The Court is also at a complete loss as to what SRC meant in saying that FMLA leave could not be authorized "after the fact" without a physician's full authorization form completed in advance. From the context of its termination letter to Swanson (written by Carl), what SRC appears to have been saying is that Swanson was not entitled to FMLA leave issued "after" the point in time at which she had been given two reprimands ("the fact") relating to her attendance problems. The FMLA contains no such prohibition. If SRC had a legitimate reason to terminate Swanson on April 20, 2001, then it could have done so. As it happened, however, it granted Swanson two week's FMLA leave, conditioned upon her providing, at the end of that time, a medical certification. 29 U.S.C. § 2613(a) entitled SRC to set this condition, but after that, Swanson's only obligation under the statute was to provide the certification as requested "in a timely manner." In this instance, "a timely manner" would have been by May 7, as SRC had requested. Before that point, barring any new infraction justifying her termination, the fact that she had recently received several reprimands for attendance issues was irrelevant insofar as the FMLA is concerned.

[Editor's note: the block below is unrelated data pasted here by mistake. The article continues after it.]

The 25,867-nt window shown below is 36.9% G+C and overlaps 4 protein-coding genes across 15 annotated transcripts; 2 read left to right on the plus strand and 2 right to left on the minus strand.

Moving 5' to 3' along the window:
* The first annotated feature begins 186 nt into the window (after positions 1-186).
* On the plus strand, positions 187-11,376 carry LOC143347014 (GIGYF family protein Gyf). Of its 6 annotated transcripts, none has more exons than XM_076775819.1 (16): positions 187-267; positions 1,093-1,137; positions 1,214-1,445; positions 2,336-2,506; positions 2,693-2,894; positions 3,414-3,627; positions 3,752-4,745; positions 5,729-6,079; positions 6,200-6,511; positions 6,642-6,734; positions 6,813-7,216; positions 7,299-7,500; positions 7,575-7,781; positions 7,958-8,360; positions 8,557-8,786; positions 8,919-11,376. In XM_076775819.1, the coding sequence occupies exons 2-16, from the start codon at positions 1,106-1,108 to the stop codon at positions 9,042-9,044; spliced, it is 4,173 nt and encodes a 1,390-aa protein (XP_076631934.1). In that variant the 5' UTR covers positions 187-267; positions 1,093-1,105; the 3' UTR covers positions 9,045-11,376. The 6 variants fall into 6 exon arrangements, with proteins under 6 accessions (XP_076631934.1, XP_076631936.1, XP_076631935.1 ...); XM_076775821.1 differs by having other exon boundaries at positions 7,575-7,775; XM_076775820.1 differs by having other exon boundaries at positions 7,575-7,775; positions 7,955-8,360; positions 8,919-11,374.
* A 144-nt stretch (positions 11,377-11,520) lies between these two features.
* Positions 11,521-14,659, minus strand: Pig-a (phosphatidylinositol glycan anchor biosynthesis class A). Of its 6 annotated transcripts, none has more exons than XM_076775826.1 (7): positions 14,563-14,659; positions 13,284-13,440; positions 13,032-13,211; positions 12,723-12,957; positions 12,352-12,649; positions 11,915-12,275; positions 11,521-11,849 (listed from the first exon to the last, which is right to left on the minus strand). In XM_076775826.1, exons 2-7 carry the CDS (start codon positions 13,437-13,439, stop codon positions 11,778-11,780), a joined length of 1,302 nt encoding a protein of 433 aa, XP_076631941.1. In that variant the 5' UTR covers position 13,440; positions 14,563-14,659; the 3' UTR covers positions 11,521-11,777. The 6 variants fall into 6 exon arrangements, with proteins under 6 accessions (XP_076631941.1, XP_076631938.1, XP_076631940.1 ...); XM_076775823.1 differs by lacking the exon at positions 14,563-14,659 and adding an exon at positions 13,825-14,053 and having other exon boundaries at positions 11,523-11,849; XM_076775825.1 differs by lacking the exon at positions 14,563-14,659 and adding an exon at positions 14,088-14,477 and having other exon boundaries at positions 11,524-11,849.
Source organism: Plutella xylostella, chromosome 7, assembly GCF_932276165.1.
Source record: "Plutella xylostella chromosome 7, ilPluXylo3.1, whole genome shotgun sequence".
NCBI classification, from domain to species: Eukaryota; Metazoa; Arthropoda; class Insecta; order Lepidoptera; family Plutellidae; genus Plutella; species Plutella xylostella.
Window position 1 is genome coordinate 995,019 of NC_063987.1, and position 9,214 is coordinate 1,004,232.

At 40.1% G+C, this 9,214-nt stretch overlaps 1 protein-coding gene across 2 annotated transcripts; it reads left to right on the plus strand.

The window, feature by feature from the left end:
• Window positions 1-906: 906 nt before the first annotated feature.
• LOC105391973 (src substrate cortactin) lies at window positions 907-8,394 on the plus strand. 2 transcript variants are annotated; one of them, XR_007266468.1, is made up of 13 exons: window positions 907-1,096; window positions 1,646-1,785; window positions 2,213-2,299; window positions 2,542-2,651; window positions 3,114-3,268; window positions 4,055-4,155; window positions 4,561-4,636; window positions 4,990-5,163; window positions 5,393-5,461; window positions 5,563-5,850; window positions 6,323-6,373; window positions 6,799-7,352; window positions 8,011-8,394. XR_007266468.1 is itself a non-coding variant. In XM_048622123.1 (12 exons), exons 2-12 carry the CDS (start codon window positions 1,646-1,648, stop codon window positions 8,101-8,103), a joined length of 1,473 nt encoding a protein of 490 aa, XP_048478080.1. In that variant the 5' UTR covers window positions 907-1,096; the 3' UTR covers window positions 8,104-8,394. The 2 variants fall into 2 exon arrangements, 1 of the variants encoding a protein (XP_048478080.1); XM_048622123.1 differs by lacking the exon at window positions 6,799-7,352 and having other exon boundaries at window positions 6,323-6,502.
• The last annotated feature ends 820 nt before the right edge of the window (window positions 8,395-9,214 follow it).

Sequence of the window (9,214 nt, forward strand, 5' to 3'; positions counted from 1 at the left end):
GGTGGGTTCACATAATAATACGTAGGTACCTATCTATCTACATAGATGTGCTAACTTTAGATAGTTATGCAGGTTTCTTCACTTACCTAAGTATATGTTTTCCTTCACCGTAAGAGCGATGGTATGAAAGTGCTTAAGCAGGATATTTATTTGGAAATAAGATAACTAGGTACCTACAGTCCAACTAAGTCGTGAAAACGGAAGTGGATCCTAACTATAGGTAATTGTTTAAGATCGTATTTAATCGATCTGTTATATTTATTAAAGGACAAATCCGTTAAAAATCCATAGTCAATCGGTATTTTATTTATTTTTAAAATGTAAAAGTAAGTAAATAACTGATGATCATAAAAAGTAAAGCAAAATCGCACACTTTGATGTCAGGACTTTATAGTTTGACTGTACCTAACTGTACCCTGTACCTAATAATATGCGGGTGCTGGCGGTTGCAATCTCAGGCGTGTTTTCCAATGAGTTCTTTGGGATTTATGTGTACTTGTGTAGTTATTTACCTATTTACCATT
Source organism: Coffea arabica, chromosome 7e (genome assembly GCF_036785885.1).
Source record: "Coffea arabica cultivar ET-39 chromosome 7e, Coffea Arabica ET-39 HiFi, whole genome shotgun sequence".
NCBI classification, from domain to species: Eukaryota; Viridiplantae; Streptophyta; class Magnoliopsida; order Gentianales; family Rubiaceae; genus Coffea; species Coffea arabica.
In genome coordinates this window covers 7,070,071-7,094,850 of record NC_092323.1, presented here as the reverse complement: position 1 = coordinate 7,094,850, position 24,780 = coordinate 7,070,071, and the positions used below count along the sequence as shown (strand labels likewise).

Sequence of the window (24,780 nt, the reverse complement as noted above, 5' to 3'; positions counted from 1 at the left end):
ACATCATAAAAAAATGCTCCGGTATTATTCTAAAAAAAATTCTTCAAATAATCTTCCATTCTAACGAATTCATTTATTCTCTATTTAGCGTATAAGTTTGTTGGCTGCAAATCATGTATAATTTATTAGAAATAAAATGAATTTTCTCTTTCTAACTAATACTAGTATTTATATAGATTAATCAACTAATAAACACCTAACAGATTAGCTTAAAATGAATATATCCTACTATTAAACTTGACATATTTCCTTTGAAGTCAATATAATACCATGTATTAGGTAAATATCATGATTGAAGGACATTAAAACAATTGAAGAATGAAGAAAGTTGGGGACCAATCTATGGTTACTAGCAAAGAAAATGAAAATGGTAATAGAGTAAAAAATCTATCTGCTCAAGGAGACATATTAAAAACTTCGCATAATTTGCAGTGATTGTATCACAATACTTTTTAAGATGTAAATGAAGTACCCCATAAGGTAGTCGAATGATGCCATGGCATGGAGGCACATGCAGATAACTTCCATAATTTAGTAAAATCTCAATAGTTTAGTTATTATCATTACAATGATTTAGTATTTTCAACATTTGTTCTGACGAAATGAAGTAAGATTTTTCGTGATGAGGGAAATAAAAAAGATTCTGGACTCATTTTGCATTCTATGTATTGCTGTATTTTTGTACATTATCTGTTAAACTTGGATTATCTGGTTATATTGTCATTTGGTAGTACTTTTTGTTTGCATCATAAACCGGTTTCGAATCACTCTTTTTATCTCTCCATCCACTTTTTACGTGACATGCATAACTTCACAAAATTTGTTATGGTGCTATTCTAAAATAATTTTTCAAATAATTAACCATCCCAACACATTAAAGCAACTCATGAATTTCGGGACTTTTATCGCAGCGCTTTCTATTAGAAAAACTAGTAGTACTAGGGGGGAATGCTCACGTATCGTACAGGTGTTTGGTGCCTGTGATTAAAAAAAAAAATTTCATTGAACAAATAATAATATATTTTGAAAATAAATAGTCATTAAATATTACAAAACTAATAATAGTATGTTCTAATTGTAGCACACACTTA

This then brings the Court to consider SRC's more recently fabricated justification for terminating Swanson: that she *958 "was terminated because of her long-term attendance problems and because she ignored a final warning that her next attendance infraction would result in her termination" (i.e., she was late for work on April 20, 2001). As indicated above, on April 18, 2001, McGuire issued Swanson a written reprimand, noting therein that since February 1 she (Swanson) had been tardy nineteen times and absent without approval seven times, and that her next infraction would result in her termination. (McGuire Aff. H 10.) Swanson does not question that this reprimand was issued. Nor does she question the general proposition that an employer can terminate an employee, while she is away on FMLA leave, as long as the act of termination is not motivated by the fact that the employee has exercised her rights under the FMLA. See Chandler, 283 F.3d at 825-26. The shortcoming to SRC's argument is that it has not demonstrated that Swanson "ignored [her] final warning" by reporting late for work on April 20, 2001, in violation of the conditions of her April 18 reprimand. Swanson states that she arrived on time that day (Swanson Aff. ¶ 3), and SRC has not adduced any facts, as would be admissible as evidence at trial, see Fed.R.Civ.P. 56(e), to the contrary. As Swanson notes in her Memorandum in Opposition (Doc. # 14 at 12), McGuire stated that she was informed by Carl that Swanson was late for work on April 20 (see McGuire Depo. at 16), while, for her part, Carl stated that she was informed of the same fact by McGuire. (See Carl Depo. at 27.) Neither had personal knowledge of when Swanson arrived, which renders this evidence inadmissible hearsay. Because SRC has not adduced an affidavit or deposition testimony from any individual who has personal knowledge of her purported tardiness on April 20, 2001, and because Swanson herself claims that she was not tardy, a genuine issue exists concerning whether this asserted fact is false, and whether SRC's reliance thereon to justify its act of terminating her was a pretext. See Manzer, 29 F.3d at 1084.[6]